What do you suppose the protocol is for telling someone you based a character on them? Or that one was at least inspired? And what are the legal ramifications, I wonder? Obviously famous people don't count. If you're in the public eye, if you're Paris Hilton or Al Gore, then the boys from South Park can make crude paper cutouts of you and mock you to their hearts' content. But you gotta wonder...
Two characters in The Big Lebowski are based on real people. (I know, it came as a shock to me too). They are Jeff "The Dude" Dowd and "Big Lew" Abernathy. Bridges modeled The cinematic Dude's speaking patterns on those of the real Dude, and the incident with the carpet pissers and the car theft are based loosely on real-life events that happened to Peter Exline, a film professor at USC.
All writers cannibalize their lives for the sake of fiction. But you gotta wonder what the dinner party conversations are like after the fact. I think all my friends secretly believe I'm clandestinely researching their every move, filling quires of notebook paper with quips and quirks and quiet observations. And what if I am? And what if they don't like it? How's this jibe with my natural tendency to try and ameliorate every situation I come in touch with?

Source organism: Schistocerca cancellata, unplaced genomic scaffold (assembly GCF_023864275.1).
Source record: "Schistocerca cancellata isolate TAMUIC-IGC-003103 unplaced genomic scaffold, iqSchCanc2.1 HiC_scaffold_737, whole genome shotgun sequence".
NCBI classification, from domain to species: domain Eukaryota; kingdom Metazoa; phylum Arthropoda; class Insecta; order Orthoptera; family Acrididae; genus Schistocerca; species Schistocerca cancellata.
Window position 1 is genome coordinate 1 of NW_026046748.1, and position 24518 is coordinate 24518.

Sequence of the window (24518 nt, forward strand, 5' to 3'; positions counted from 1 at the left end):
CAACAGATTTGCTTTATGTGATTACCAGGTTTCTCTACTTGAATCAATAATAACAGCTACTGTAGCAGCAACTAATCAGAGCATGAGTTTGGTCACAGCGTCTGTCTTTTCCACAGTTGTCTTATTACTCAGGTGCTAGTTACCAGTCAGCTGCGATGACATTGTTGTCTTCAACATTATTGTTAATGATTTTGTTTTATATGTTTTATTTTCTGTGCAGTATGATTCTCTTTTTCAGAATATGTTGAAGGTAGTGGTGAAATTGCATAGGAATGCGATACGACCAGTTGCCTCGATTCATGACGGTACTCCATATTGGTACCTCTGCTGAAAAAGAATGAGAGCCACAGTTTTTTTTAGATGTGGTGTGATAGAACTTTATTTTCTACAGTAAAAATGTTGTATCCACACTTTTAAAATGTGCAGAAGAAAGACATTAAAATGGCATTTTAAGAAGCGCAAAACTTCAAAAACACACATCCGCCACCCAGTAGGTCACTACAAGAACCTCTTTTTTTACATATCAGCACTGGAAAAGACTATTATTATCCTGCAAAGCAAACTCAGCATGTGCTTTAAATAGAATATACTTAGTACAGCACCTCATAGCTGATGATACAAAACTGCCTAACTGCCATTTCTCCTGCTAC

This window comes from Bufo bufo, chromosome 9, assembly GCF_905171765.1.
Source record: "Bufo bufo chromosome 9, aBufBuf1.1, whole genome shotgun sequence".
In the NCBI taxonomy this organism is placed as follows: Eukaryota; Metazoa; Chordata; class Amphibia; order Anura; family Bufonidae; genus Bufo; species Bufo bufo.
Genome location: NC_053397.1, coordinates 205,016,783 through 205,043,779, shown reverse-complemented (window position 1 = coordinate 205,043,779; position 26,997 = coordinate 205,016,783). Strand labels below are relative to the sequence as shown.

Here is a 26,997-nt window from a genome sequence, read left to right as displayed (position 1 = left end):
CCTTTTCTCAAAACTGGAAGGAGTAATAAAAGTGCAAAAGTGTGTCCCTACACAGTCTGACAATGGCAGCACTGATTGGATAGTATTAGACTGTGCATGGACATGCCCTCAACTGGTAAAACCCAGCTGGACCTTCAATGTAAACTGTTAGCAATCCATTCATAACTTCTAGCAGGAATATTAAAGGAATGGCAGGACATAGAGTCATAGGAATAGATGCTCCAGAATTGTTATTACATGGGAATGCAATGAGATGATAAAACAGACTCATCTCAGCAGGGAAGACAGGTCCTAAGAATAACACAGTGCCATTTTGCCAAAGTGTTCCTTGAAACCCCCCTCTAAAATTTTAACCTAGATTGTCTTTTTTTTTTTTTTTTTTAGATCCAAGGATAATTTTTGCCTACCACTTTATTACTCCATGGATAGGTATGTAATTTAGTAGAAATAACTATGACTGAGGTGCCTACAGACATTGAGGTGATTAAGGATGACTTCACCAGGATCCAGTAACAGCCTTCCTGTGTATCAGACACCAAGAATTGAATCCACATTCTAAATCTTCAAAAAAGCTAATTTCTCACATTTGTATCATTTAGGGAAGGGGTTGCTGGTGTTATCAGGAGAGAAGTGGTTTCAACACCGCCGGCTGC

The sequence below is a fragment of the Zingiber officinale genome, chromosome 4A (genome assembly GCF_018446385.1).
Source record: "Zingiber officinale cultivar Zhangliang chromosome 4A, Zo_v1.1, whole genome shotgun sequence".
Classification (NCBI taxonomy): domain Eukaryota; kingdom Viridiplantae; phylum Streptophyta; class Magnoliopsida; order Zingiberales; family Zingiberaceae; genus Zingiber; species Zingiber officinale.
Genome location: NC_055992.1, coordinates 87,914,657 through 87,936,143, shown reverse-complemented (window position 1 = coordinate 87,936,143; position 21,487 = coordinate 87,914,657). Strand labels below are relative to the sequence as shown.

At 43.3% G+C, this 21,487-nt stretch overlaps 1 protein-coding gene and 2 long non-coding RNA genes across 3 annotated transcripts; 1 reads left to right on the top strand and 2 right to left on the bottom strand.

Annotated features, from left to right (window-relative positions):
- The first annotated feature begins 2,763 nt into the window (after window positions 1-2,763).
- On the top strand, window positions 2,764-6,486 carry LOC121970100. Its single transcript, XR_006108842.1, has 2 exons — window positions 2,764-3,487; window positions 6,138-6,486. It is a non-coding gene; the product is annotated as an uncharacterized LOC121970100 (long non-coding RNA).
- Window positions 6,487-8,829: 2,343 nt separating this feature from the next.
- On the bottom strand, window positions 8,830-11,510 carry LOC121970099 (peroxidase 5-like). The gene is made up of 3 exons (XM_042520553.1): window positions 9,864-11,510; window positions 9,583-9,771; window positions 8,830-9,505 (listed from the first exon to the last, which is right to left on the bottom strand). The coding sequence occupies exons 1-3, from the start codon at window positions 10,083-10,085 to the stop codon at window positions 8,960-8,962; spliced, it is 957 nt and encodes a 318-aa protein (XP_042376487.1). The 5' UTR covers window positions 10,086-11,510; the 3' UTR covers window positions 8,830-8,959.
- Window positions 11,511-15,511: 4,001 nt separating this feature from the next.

It's a conundrum. I think Philip Roth said you gotta burn all your bridges as a novelist, though I strongly suspect he didn't use the word "gotta." We'll see, I guess. Blasted thing probably won't even see the light of day.